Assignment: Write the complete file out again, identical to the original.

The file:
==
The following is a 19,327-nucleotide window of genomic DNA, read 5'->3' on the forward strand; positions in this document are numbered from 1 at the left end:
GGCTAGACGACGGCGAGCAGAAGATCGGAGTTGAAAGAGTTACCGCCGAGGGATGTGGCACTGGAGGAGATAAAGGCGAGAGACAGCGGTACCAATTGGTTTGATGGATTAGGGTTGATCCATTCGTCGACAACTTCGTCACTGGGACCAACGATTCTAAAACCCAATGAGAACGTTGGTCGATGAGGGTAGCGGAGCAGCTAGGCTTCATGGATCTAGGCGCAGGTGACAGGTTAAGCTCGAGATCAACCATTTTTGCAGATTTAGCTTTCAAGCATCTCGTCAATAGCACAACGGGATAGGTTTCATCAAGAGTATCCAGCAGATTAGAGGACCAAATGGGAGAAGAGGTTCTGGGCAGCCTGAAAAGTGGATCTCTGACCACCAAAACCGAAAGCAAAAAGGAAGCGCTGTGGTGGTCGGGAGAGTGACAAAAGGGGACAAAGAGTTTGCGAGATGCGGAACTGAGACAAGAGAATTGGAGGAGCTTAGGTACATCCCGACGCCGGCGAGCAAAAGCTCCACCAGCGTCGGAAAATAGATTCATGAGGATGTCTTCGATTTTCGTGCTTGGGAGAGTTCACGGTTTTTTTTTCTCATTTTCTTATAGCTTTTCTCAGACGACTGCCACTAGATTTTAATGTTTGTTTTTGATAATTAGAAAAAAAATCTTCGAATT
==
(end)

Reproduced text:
The following is a 19,327-nucleotide window of genomic DNA, read 5'->3' on the forward strand; positions in this document are numbered from 1 at the left end:
GGCTAGACGACGGCGAGCAGAAGATCGGAGTTGAAAGAGTTACCGCCGAGGGATGTGGCACTGGAGGAGATAAAGGCGAGAGACAGCGGTACCAATTGGTTTGATGGATTAGGGTTGATCCATTCGTCGACAACTTCGTCACTGGGACCAACGATTCTAAAACCCAATGAGAACGTTGGTCGATGAGGGTAGCGGAGCAGCTAGGCTTCATGGATCTAGGCGCAGGTGACAGGTTAAGCTCGAGATCAACCATTTTTGCAGATTTAGCTTTCAAGCATCTCGTCAATAGCACAACGGGATAGGTTTCATCAAGAGTATCCAGCAGATTAGAGGACCAAATGGGAGAAGAGGTTCTGGGCAGCCTGAAAAGTGGATCTCTGACCACCAAAACCGAAAGCAAAAAGGAAGCGCTGTGGTGGTCGGGAGAGTGACAAAAGGGGACAAAGAGTTTGCGAGATGCGGAACTGAGACAAGAGAATTGGAGGAGCTTAGGTACATCCCGACGCCGGCGAGCAAAAGCTCCACCAGCGTCGGAAAATAGATTCATGAGGATGTCTTCGATTTTCGTGCTTGGGAGAGTTCACGGTTTTTTTTTCTCATTTTCTTATAGCTTTTCTCAGACGACTGCCACTAGATTTTAATGTTTGTTTTTGATAATTAGAAAAAAAATCTTCGAATT